Regular readers will know that we are currently in the process of renovating our house.  I thought I would try to document some of the ups and downs here. Juggling life and this project is proving to a challenge, but I hope to provide a monthly update of how the project is progressing. Welcome to my new series; Through the Keyhole.

15 comments:

  1. I love old features! Absolutely stunning.

    Excited to read your new series!! Xx

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    1. I love old too - especially if it's not too crusty!

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  2. Very much looking forward to this new series. I love Victorian styling but it has to come with the most up to date functionality possible. Have you seen this? http://www.rightmove.co.uk/news/articles/celebrity-homes/jamie-theakston-sells-his-renovated-beauty This is my dream house, interior and decor. Victorian but completely modern.

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    1. Yes, I have seen it. Gorgeous isn't it? x

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  3. What a great idea. The melding of old and new can be beautiful. I love the fireplace dinosaurs!

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    1. Thank you, the fireplace dinosaurs were a cheap way of brightening Pip's room prior to redecorating.

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  4. I do love some older things too but am more on the modern side, but my house is only 76 years old with a few upgrades done by us, a mere youngster compared to yours. I look forward to Looking Through the Keyhole xx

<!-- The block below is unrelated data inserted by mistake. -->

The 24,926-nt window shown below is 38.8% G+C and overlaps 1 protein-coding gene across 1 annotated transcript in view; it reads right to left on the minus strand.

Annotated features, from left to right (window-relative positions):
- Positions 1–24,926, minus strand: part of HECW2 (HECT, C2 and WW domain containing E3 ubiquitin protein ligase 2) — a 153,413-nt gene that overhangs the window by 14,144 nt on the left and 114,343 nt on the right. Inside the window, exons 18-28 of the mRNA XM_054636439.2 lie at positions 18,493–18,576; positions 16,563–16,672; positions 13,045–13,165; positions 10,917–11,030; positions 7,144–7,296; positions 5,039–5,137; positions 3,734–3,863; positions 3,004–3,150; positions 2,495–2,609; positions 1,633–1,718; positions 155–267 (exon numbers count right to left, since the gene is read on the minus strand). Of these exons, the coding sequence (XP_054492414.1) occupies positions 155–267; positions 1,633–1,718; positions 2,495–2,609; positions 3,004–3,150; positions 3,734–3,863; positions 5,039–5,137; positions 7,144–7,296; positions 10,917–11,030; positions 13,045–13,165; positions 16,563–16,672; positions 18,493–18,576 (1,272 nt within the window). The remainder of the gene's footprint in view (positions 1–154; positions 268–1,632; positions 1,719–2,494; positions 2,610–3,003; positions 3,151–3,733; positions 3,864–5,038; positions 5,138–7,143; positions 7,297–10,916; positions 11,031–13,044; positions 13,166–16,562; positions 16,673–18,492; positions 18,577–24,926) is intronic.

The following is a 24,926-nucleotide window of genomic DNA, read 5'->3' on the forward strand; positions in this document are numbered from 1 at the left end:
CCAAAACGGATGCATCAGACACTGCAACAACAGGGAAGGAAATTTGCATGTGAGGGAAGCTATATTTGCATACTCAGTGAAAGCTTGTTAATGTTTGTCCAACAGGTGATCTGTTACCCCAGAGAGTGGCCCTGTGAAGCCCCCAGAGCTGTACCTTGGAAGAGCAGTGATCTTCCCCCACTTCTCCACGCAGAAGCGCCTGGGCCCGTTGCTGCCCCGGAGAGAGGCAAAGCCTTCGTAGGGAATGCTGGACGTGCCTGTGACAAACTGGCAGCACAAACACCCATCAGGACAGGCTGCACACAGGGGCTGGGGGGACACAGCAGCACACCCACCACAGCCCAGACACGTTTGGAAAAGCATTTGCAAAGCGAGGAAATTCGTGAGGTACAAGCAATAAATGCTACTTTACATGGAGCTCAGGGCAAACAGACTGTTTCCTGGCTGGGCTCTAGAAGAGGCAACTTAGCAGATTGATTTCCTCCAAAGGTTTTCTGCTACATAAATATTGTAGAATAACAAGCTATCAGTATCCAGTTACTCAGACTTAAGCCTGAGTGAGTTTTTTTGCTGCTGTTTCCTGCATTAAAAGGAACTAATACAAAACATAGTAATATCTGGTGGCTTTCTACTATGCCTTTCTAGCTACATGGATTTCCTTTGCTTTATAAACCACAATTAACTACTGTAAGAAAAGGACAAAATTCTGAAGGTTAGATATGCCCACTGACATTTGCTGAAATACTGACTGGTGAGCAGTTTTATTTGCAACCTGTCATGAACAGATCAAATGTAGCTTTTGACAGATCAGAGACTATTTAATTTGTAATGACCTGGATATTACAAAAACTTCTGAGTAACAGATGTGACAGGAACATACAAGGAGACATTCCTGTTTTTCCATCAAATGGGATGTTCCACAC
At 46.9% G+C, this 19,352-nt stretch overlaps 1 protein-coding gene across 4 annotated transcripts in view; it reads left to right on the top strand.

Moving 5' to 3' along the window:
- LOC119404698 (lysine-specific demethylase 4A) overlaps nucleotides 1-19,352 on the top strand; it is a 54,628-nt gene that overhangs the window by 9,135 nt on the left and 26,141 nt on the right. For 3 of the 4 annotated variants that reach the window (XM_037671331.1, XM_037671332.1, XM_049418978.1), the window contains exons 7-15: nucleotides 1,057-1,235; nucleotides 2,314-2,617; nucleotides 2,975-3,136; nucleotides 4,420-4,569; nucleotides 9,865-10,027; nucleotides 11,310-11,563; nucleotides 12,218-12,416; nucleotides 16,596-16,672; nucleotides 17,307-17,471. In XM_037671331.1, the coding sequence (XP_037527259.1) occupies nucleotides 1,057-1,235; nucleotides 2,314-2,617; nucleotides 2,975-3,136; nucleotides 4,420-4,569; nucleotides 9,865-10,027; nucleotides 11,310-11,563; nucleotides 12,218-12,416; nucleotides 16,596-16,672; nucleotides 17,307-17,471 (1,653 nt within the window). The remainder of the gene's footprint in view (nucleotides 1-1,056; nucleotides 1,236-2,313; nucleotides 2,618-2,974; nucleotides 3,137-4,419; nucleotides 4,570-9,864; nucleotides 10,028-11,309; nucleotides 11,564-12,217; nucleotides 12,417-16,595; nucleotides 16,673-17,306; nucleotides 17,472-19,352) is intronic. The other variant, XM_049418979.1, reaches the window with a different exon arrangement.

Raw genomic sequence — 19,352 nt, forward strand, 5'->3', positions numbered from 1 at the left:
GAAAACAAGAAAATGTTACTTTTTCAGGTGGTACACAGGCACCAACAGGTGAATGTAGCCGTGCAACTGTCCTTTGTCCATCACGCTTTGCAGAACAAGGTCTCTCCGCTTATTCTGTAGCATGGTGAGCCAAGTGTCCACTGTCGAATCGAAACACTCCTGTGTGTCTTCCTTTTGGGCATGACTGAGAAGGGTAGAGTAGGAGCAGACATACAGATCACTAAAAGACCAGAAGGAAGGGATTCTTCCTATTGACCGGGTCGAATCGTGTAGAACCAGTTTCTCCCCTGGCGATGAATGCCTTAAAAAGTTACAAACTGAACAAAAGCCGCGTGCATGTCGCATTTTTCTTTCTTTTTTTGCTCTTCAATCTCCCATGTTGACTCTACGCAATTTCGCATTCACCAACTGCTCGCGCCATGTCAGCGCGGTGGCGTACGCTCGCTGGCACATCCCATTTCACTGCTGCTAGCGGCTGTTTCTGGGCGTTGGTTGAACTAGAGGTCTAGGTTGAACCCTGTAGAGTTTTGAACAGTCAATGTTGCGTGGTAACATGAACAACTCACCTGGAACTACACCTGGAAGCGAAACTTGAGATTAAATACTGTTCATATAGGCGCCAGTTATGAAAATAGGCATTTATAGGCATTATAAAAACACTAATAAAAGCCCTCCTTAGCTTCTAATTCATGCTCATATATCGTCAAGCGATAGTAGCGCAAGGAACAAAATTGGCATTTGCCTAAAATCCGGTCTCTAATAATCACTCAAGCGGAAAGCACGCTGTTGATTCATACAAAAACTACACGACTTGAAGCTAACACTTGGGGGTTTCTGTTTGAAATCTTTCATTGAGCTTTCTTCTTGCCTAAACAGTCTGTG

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  5. Looking forward to reading/seeing these posts. I think it's great mixing the new and old, we are in a new property but I hope to someday twist James' arm into getting an older one as I am craving some quirky features! x

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  6. Ooh what gorgeous features!! I've got house envy! ;)

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    1. Thanks, I'm looking forward to restoring them to their former glory :0)

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  7. I absolutely LOVE the Natural History Museum and spent many a long afternoon there as a student sketching just those features you describe. Good luck with your renovation - look forward to reading all about it! x

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  8. Hurrah! At long last, posts on your renovation. I have been so looking forward to you doing this. This is going to be a great series. I just know it! A white minimalist kitchen is just what I would love too... a girl can dream. X.

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  9. Oh it's lovely to see a little more of your renovation stuff. I have no doubt you are woman of taste and your home will be refined magic. I also look forward to this series and remember reading an article many years ago by Fiona Fullerton who said always to buy Victorian Houses if one could (although I never have!) because the Victorians had such large families so the rooms were always large x